Last week there was fraud event with my credit card. Fortunately, my card company spotted the attempted fraud and blocked any transactions – so no hassle arguing over money. What it did mean however was that I was stranded, away from home, with no credit card to pay for my return train tickets. Throughout the entire experience, security was a distant thought; all I cared about was (in)convenience.
Having been notified about the attempted fraud, it took me 24 hours to actually contact my card company. This wasn’t because I was on top of a mountain with no phone coverage – or that I’d been held captive by the fraudsters – the simple truth is that I wasn’t that bothered. It was so low down my list of priorities that it disappeared from day one’s task list, and on day two I forced myself to do it first thing otherwise I knew it would drop off again. I didn’t know how serious the attempted fraud was – was it a half-assed attempt on an online payment, had they tried to access my account using my personal details? I still don’t know exactly what happened, “security reasons” mean that I don’t get to know the what, why and where. This lack of involvement is definitely one of the reasons why I see the problem as my card companies, not mine; and why I care more for my convenience than their security.
When on the phone, I went through the usual knowledge-based authentication. What’s my favourite colour of dog? What month was my rabbit born? The usual process that leaves me feeling cold when there are much more modern ways of secure communication. Hey, is it any wonder that you’re having to deal with your fraudsters with legacy security processes? They satisfied themselves that it wasn’t me who’d tried to buy a Gucci handbag from a website in Guatemala or whatever had occurred. Now they’d cancel my old card and strap a new one to a homing tortoise. What? Cancel my card? I need it! I can’t wait for you to send me a new one. Obviously, I was terribly sad to hear of their security problems, not sad enough that to solve it they’d have to inconvenience me. After much grumbling, and telling me repeatedly that there was no choice other than cancel the old one,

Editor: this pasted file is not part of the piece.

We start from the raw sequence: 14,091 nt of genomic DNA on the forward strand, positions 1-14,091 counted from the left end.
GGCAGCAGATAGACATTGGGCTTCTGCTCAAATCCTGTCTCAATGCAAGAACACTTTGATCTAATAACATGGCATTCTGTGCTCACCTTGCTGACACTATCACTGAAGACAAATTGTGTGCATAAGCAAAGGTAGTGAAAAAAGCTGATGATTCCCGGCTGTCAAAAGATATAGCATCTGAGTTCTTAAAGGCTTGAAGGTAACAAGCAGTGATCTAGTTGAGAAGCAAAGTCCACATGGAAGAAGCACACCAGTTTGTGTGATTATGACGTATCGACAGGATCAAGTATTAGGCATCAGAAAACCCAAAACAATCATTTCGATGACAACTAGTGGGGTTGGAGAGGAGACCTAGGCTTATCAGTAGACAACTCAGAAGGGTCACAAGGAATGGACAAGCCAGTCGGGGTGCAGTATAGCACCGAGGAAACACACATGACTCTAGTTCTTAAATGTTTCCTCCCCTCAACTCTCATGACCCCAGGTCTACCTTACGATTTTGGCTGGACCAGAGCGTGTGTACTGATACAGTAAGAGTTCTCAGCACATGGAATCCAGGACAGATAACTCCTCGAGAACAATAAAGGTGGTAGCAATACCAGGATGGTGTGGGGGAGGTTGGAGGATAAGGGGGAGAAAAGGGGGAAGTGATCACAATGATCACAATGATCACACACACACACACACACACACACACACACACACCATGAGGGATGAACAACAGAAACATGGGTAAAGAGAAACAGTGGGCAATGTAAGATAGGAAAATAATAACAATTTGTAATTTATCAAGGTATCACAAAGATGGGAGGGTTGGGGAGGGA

they eventually agreed to at least deploy the new one via homing cheetah instead.
After hitch-hiking back home, spending another day grumbling about the inconvenience of it all, my new card arrived. Security as the top concern, my card company has sent this using a signed for service. So obviously the delivery person had scribbled on their pad themselves and left it securely propped up by my front door. Convenient for them, convenient for me. Not so secure for my card company.
Now those who know me, will be surprised that I’ve been talking about a credit card; I don’t actually use the card. I use Apple Pay. This was my next point of inconvenience, having to set up my card on my phone and watch. Except that it wasn’t inconvenient at all. It was either witchcraft or some sort of data sharing between my card provider and Apple. When I selected to add a new payment card to my wallet I was asked if it was the card ending in the last 4 digits that my card provider had sent me. Instantly I forgot about GDPR and informed consent and personal data. This was convenient… and kind of cool.
Sadly, not everyone accepts Apple Pay – though happily, for convenience again, I can usually save my payment details with the service providers that I use regularly. One such provider is the App where I buy my train tickets from. Now this App is absolutely awful. It looks like the train company asked their office cleaner to develop it for them. And high on the fumes of Vim mixed with Bleach the cleaner agreed to do this despite not having any of the skills required to do so. Yet using it means that I have access to eTickets. No print at home or collect from the station for me – eTickets all the way… convenient. Given how awful I said the development of the App is, I don’t really have great confidence in how secure it is either.
If I was a betting man, I’d guess that the fraud on my card was more likely to have come from the train company that Apple. Though I also know that I’m using my card as designed when I fill them in and when I click the button to save for future use. If the card company doesn’t use the best security, then it would appear that neither of us are that bothered. Maybe convenience is best for both of us. My new card details are now in the place where the old ones were. The same pattern repeated across all my regular interactions.
Unless my card company changes to show me that security is important to them, and educates that security is important to me – mutual authentication as a minimum for communication regardless of channel, tokenisation and identity in payments, customer centric fraud prevention – then convenience will remain my priority and security will remain their problem.
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Bryn Robinson-Morgan is an independent Business Consultant with interests in Identity Assurance, Agile Organisational Design and Customer Centric Architecture. Bryn has over 20 years experience working with some of the United Kingdom’s leading brands and largest organisations.
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